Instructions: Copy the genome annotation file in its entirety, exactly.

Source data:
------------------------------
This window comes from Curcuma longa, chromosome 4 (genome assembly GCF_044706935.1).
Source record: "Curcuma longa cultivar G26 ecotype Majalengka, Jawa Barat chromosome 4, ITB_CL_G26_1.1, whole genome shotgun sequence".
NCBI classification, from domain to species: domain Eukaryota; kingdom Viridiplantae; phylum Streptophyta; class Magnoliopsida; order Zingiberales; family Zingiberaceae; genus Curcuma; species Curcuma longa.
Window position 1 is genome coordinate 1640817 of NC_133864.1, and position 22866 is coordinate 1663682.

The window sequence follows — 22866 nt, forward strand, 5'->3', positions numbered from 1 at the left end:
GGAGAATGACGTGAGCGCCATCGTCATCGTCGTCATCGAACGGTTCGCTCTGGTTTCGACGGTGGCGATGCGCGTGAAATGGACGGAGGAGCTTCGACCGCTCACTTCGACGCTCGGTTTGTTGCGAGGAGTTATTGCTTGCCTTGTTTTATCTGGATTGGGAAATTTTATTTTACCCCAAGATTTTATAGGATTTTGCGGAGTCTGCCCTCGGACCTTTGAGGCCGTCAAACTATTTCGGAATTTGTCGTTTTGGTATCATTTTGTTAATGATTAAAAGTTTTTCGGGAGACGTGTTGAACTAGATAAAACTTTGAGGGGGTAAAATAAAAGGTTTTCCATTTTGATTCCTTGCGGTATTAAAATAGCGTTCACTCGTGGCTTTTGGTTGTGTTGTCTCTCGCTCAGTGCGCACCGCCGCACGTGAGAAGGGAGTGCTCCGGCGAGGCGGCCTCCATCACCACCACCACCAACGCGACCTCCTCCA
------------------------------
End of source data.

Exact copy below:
This window comes from Curcuma longa, chromosome 4 (genome assembly GCF_044706935.1).
Source record: "Curcuma longa cultivar G26 ecotype Majalengka, Jawa Barat chromosome 4, ITB_CL_G26_1.1, whole genome shotgun sequence".
NCBI classification, from domain to species: domain Eukaryota; kingdom Viridiplantae; phylum Streptophyta; class Magnoliopsida; order Zingiberales; family Zingiberaceae; genus Curcuma; species Curcuma longa.
Window position 1 is genome coordinate 1640817 of NC_133864.1, and position 22866 is coordinate 1663682.

The window sequence follows — 22866 nt, forward strand, 5'->3', positions numbered from 1 at the left end:
GGAGAATGACGTGAGCGCCATCGTCATCGTCGTCATCGAACGGTTCGCTCTGGTTTCGACGGTGGCGATGCGCGTGAAATGGACGGAGGAGCTTCGACCGCTCACTTCGACGCTCGGTTTGTTGCGAGGAGTTATTGCTTGCCTTGTTTTATCTGGATTGGGAAATTTTATTTTACCCCAAGATTTTATAGGATTTTGCGGAGTCTGCCCTCGGACCTTTGAGGCCGTCAAACTATTTCGGAATTTGTCGTTTTGGTATCATTTTGTTAATGATTAAAAGTTTTTCGGGAGACGTGTTGAACTAGATAAAACTTTGAGGGGGTAAAATAAAAGGTTTTCCATTTTGATTCCTTGCGGTATTAAAATAGCGTTCACTCGTGGCTTTTGGTTGTGTTGTCTCTCGCTCAGTGCGCACCGCCGCACGTGAGAAGGGAGTGCTCCGGCGAGGCGGCCTCCATCACCACCACCACCAACGCGACCTCCTCCA